Gary Pearse
July 20, 2021 3:51 am

The major hurdles lie ahead.

Loren C. Wilson
July 20, 2021 4:39 am

Water cannot be oxidized since by definition, water is oxidized hydrogen. In this reaction, hydrogen is being reduced to its elemental state. No statement as to efficiency yet.

Rich Lambert
July 20, 2021 5:34 am

They didn’t explain what “clean” processes they are going to use to mine and refine aluminum and nickel to make their “clean” hydrogen.

dgp
July 20, 2021 5:53 am

I think high temperature steam electrolysis shows more promise.

Thomas Gasloli
July 20, 2021 6:27 am

Wait a minute, as I read the article they haven’t actually used this “breakthrough” to produce any hydrogen. So what actually is this article about and what are the getting a patent for?

Joel O’Bryan
July 20, 2021 6:34 am

I stopped reading this as soon as I read, “When illuminated sunlight, the devices can efficiently oxidize water to produce oxygen…”

water is NOT oxidized to form free oxygen. It is reduced. Oxidation by definition is to lose electrons. Reduction is to gain electrons. Basic Chem 101 stuff.

Carlo, Monte
Reply to  Joel O’Bryan
July 20, 2021 6:54 am

The tech writers strike again…

AGW is Not Science
Reply to  Joel O’Bryan
July 21, 2021 7:57 am

I bet the authors voted to ban di-hydrogen monoxide.

fretslider
July 20, 2021 6:47 am

Sunlight…

So they work well at night, then

Their grasp of chemistry is rather post modern. – reduction is oxidation etc

Last edited 10 days ago by fretslider
Olen
July 20, 2021 7:49 am

Reading through the comments it looks like a lot on the consumption side would have to be replaced to make it usable and still not reliable and safe.

Brooks H Hurd
July 20, 2021 8:11 am

I’ve read many articles on “green” hydrogen. All of them seem to ignore hydrogen storage, as if there were no issues with storing hydrogen. Hydrogen can be stored at high pressure, as a liquid (20 K), by chemical conversion or physical adsorption. All of these methods require energy.
They also ignore the safety issues of hydrogen. Tom Johnson’s explanation of the problems of piping gaseous hydrogen is spot on.

If hydrogen leaks, it has an explosive range of 4% to 90% in air. This is far wider than any common fuel gas or vaporized liquid. The energy of ignition is very low for a H2/air mixture. When hydrogen burns it does radiate heat like most other fires. A hydrogen flame burns with a very pale blue flame. In daylight, you can’t see a hydrogen flame, although you can often see heat strirations above the flame. This means that you can walk into a hydrogen flame and not realize it until you feel the pain.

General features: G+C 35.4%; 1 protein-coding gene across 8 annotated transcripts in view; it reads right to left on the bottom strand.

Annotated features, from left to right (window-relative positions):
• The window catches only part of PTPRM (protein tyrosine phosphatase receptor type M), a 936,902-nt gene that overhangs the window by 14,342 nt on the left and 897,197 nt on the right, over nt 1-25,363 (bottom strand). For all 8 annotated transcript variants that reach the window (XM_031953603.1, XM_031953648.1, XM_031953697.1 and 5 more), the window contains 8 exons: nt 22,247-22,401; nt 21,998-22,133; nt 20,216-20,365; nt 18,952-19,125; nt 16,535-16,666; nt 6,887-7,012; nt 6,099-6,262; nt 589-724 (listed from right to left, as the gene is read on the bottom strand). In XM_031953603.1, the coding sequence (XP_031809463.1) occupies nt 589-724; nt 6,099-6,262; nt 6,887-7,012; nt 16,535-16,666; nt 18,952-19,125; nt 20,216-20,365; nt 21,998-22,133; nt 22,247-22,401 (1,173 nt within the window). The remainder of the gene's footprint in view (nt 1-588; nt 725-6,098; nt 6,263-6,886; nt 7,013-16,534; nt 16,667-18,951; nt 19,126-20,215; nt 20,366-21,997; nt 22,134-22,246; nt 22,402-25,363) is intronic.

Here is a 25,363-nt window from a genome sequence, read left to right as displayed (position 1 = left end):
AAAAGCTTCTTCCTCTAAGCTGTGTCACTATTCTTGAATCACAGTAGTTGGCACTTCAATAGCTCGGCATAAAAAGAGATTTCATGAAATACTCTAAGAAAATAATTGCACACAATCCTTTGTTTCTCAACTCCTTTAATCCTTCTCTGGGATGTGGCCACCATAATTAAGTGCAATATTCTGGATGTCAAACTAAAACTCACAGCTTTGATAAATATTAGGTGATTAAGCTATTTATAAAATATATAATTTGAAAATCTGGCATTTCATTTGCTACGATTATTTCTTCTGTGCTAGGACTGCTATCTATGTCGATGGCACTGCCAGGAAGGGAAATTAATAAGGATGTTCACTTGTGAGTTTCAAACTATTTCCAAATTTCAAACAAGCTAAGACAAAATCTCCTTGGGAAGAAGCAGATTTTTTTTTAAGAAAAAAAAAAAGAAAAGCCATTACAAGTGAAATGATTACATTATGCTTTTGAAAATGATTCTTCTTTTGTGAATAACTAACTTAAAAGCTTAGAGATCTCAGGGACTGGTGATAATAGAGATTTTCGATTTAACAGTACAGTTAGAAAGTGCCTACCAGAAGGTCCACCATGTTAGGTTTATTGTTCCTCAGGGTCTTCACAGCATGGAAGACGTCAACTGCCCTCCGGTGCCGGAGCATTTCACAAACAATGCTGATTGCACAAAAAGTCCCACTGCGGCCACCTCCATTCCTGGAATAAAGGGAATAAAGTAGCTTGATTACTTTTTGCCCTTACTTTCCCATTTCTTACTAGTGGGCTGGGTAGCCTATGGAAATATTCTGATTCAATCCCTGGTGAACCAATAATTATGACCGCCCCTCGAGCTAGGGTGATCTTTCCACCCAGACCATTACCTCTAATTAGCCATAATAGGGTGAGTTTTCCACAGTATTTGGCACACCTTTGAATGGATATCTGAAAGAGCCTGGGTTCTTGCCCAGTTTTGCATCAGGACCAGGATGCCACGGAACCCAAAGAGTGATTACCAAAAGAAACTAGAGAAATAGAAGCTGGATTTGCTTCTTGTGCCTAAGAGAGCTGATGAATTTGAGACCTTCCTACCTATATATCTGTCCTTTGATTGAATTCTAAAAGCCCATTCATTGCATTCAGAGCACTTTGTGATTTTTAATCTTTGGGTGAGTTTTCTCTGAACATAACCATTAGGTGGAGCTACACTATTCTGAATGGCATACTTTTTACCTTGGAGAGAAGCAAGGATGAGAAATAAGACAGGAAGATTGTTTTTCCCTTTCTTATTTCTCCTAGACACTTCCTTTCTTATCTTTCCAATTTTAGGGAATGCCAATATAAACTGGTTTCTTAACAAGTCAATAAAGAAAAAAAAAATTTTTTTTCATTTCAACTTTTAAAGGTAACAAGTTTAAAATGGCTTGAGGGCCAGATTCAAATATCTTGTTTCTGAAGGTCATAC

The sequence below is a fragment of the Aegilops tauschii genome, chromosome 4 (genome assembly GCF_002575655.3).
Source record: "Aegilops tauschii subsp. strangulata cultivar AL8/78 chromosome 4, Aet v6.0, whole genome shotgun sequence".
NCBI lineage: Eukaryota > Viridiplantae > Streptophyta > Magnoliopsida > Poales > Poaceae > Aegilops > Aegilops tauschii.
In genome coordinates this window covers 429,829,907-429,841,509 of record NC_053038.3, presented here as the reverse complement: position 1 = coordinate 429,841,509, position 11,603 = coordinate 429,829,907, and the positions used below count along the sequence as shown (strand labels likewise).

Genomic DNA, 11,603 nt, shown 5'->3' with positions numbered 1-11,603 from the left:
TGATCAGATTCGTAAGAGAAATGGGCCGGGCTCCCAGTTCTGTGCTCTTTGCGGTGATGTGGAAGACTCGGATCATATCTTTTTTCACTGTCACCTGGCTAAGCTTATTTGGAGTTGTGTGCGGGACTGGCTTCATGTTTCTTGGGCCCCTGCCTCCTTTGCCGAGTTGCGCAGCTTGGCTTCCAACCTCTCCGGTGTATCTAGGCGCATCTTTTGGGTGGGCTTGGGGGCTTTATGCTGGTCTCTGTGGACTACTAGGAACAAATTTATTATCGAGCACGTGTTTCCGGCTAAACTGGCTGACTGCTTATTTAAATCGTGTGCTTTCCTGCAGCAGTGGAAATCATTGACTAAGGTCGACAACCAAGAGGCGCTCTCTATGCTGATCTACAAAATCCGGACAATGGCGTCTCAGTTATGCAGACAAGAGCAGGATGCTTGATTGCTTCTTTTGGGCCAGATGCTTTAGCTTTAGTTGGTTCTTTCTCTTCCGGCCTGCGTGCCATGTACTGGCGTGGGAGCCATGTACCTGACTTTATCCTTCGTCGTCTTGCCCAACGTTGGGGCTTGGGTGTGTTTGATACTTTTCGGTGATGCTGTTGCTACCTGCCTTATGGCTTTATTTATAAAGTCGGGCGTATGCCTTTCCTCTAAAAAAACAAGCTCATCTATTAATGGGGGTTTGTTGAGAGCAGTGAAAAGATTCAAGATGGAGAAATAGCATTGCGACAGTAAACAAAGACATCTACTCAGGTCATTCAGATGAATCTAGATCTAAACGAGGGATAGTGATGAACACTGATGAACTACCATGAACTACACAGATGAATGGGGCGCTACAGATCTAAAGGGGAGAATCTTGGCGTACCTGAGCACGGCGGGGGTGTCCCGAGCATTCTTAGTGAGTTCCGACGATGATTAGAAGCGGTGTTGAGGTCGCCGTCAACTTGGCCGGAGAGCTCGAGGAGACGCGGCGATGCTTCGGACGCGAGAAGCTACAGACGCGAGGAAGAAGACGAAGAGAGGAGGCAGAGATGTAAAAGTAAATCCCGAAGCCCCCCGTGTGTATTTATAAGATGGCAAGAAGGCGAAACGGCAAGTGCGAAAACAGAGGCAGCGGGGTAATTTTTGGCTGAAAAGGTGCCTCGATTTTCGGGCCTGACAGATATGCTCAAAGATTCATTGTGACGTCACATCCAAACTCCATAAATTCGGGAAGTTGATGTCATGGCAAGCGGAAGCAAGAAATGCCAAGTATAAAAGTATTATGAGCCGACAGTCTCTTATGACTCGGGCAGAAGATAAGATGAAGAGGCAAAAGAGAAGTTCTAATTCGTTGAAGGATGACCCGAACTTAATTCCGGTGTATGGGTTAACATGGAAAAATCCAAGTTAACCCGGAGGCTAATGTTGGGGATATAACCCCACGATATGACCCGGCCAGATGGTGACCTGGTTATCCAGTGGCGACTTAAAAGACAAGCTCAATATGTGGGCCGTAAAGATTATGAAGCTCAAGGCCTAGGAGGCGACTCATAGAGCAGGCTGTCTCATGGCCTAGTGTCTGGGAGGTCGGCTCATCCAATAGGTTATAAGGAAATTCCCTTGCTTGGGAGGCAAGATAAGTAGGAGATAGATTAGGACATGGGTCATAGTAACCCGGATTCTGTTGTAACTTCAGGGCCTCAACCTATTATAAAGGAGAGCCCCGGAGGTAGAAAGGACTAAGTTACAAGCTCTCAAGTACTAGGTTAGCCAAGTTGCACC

Dudley Horscroft
Reply to  Brooks H Hurd
July 20, 2021 9:09 am

Howard Hughes’s steam propelled car comes to mind. The story is that the engineers produced a prototype, and it ran well, and they demonstrated it to Hughes. He wondered – “traffic accident safety” and took a axe and hit a car door with it. The engineers had used the doors as part of the cooling circuit to save water, rather than exhausting the used steam to air. The blast of high pressure steam from the door convinced Hughes it was a no goer and the project was scrapped.
So will any large scale hydrogen project.

JamesD
July 20, 2021 9:01 am

Just use solar cells and electrolysis. Not that that makes sense as a fossil fuel replacement as you still have to compress the hydrogen, however gut feel is that it would be more efficient.

July 20, 2021 9:05 am

Why go to all the trouble to produce hydrogen to burn when you can more efficiently burn natural gas. When you burn natural gas you are burning four hydrogen atoms for each carbon atom.

Doonman
Reply to  Fred Haynie
July 20, 2021 8:34 pm

Hush. Its not “Carbon Free” then.

Don’t forget, we used to want to reduce carbon dioxide to 1990 levels by 2030, but somewhere along the line in the last few years environmentalists changed this to 6000 BC levels by 2050.

No one ever blinked or said Huh? once. Go figure.

Steve Z
July 20, 2021 9:09 am

If the researchers are trying to use sunlight to run a “water-splitting” reaction, there needs to be some mechanism to collect the hydrogen, and keep it separate from the atmosphere. Any oxygen molecules produced can be simply released into the atmosphere.

It’s not clear why the researchers talk about the “oxygen part” and the “hydrogen part” of the reaction–if two water molecules are split, they produce one molecule of O2 and two molecules of H2, so there needs to be some mechanism for collecting the hydrogen molecules and keeping them separate from the atmosphere. The surface holding the water would have to be transparent (to allow sunlight in) while preventing evaporation of water.

As many commenters below have correctly noted, hydrogen is difficult to contain in a pipeline or even a stationary tank, and tends to corrode any metal with which it comes into contact.